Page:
Parlor rooms. I don’t think I’ve ever seen one outside of a movie. But then again I’m not nearly as well to do as Shepard Lambrick, the billionaire philanthropist played by Jeffrey Combs in Would You Rather. He’s assembled eight deserving souls in his mansion with the intention of giving untold riches and the solution to all of life’s problems to one of them by the end of the night. All they have to do is play a little game. Most of them won’t survive.
The game is the familiar sleepover chestnut of “Would You Rather,” in which the players are forced to choose between one unpleasant situation or another, equally stomach-churning one. Would you rather eat a rancid steak or make out with your parents? The way most people play it, that’s an academic question at most. In Would You Rather, you have to actually perform the task in question within a short time limit, usually 15-30 seconds. You’re allowed to refuse, of course, provided you don’t mind being murdered.
Would You Rather is a welcome throwback to a bygone age of horror, in which a millionaire Vincent Price could invite a series of complete strangers to a haunted house and pay them money just to spend the night. Nowadays, the gap of wealth seems more relevant than ever before. Lambrick is genuinely willing to pay up to the night’s winner, but is also genuinely disgusted that so many people would willingly agree to unknown dangers just so they won’t have to solve their own problems. Not that he has the moral high ground. He’s the one responsible for the evening’s horrific murders, after all, and besides, he made them the offer. It’s not like they were bursting through his door begging for handouts.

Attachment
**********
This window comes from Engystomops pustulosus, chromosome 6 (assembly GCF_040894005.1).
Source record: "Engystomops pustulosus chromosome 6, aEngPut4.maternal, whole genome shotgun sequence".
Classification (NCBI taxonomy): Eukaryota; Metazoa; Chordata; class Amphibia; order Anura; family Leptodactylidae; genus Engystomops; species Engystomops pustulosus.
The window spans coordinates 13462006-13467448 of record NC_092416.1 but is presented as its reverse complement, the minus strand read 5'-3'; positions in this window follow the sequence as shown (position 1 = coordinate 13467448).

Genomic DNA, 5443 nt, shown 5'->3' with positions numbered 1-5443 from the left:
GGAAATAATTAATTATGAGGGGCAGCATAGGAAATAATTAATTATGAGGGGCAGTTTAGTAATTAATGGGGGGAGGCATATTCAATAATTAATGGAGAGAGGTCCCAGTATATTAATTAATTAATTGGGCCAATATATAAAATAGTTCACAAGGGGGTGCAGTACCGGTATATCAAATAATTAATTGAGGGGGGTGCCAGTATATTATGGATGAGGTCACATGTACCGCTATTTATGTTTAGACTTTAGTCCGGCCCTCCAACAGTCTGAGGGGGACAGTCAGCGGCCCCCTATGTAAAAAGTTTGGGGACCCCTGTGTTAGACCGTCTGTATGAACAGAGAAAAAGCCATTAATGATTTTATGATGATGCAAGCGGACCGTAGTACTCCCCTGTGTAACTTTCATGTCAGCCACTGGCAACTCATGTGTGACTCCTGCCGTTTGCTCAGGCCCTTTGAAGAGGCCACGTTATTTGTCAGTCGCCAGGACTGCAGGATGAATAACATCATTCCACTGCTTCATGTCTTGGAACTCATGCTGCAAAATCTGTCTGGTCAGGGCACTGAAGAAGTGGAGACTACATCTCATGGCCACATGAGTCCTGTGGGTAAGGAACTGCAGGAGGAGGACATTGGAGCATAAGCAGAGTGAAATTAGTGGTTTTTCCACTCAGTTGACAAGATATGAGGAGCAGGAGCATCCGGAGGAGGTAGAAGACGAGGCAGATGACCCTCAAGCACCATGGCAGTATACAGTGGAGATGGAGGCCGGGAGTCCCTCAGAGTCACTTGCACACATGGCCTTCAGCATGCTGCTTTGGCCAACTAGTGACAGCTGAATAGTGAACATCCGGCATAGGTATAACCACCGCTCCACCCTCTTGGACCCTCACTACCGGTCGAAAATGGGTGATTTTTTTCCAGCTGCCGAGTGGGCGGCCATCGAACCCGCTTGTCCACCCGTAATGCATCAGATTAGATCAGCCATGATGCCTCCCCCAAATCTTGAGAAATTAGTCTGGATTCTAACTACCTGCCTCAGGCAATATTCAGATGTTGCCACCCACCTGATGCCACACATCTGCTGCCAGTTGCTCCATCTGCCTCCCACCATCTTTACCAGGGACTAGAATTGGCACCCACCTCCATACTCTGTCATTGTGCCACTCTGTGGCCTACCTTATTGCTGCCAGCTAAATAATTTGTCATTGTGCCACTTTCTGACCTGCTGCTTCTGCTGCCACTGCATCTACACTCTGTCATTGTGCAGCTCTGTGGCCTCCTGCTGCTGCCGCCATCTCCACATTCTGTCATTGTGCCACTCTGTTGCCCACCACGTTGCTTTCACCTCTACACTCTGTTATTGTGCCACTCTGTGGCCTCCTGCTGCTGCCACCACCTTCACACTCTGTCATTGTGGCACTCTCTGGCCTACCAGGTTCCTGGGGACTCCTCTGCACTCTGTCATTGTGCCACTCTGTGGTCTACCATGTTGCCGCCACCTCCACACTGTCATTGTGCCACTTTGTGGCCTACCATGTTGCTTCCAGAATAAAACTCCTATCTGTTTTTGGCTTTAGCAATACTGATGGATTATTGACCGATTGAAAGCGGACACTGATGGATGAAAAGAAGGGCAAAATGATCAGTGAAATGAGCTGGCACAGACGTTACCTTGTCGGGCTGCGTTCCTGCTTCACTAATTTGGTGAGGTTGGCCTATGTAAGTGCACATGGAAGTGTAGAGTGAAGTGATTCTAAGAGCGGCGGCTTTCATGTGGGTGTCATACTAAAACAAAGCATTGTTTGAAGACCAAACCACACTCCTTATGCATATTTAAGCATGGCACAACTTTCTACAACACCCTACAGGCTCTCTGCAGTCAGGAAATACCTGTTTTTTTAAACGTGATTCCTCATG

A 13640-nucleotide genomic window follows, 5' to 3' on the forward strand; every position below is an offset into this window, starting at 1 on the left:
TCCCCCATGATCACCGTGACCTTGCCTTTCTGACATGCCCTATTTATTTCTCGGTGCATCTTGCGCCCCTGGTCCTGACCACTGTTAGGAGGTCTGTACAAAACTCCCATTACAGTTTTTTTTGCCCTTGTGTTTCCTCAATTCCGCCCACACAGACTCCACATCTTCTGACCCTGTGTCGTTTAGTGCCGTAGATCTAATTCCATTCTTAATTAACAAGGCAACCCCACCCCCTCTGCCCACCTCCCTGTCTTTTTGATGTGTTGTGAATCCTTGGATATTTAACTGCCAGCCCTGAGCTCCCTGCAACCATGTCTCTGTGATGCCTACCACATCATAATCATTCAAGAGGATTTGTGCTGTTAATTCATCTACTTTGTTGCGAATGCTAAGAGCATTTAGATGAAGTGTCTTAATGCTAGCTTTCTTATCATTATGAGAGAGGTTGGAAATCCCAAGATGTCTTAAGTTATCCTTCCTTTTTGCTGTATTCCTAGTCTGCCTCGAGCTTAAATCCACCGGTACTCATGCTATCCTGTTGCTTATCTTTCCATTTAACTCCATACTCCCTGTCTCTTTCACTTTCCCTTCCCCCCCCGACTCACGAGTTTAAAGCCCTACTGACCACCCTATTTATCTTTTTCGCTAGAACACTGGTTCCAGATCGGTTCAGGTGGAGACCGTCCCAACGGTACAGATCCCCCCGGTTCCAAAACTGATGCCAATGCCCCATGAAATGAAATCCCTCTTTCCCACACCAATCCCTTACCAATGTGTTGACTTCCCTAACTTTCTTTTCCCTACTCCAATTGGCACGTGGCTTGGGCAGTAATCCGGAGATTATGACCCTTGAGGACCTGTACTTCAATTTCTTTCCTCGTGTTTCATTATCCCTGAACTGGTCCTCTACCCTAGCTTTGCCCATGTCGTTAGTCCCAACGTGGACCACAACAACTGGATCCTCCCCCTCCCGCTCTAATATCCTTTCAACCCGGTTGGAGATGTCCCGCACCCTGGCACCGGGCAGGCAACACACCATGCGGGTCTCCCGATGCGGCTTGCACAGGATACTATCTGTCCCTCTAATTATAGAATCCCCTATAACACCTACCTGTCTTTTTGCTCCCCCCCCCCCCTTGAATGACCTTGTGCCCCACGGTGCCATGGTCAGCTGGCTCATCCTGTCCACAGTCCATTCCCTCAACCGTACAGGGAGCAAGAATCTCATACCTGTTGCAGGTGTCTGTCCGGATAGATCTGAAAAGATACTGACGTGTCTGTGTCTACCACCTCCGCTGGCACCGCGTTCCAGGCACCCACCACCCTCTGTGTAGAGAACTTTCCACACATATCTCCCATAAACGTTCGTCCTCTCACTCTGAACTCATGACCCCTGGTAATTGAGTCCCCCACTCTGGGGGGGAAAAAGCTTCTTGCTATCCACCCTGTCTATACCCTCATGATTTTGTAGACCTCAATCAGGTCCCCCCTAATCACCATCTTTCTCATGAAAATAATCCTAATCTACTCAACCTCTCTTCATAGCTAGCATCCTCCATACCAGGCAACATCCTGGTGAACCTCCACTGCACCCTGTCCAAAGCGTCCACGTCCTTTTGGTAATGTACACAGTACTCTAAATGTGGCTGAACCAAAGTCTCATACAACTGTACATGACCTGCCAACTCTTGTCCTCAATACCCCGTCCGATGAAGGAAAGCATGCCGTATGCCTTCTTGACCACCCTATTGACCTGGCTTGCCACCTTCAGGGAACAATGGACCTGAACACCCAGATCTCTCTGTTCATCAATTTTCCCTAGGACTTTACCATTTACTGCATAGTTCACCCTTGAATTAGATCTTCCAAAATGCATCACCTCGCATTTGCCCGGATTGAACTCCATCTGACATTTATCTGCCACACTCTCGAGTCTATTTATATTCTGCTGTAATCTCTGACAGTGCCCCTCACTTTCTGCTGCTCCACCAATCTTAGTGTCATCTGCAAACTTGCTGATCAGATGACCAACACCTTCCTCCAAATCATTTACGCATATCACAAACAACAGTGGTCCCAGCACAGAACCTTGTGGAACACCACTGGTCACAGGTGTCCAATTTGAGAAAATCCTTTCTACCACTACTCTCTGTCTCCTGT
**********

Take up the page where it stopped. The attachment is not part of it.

The contestants include Brittany Snow, who needs the money to pay for her brother’s bone marrow transplant, and a string of competitors whose needs aren’t explicitly laid out. I suspect Would You Rather would have been more affecting if we knew why Enver Gjokaj (“Dollhouse”), June Squibb (“The Ghost Whisperer”), John Heard (“Prison Break”) or Sasha Grey (Pirates II: Stagnetti’s Revenge) needed the money, so we’d have rooting interest for everyone involved, but that’s not what we get here. Would You Rather is more interested in forcing us into Snow’s perspective, knowing little more than she does, and approaching the other contestants as blank slates who will only prove themselves over the course of the game. But since we’re privy to everyone’s actual decisions, I can’t help but wonder if I’d have been even more involved if I knew what was really at stake for them.
Those decisions are creepy though, with electrocutions, stabbings and other gross unpleasantries in store over Would You Rather’s efficient 93-minute running time. Director David Guy Levy keeps the events moving quickly, and writer Steffen Schlachtenhaufen’s choice to give all Lambrick’s players a disturbingly brief shot clock to make their decisions prevents them – and the audience – from trying to outthink the situation, forcing them instead to simply make an impossible choice. With more room to breathe, you might have found yourself distracted by the concept or its mechanics – how does something like this get started, and how do they convince the house staff to go along with it in the first place? – but instead Would You Rather chugs along like a good little choo-choo, with only the ominous consequences looming overhead to occupy our thoughts when we're not pondering on the hypotheticals.
Would You Rather doesn’t quite stick the landing – the ending is perhaps predictable, and undercut by a “gotcha” musical cue that ruins any emotional impact – but the premise is strong, the pacing tight, and the cast is uniformly up to the task. Jeffrey Combs has this role down to a science, and is once again excellent as a complex, intellectual villain. The rest of the cast works well with their characters, justifying their unenviable decisions as best they can without actually explaining themselves, but Enver Gjokaj is once again a standout, as he was on “Dollhouse,” making one wonder how long Hollywood can possibly take to figure out that he’s ready for bigger roles. But at least for now he’s working in service of a lean, mean chillride that exercises your brain and your nerves at the same time.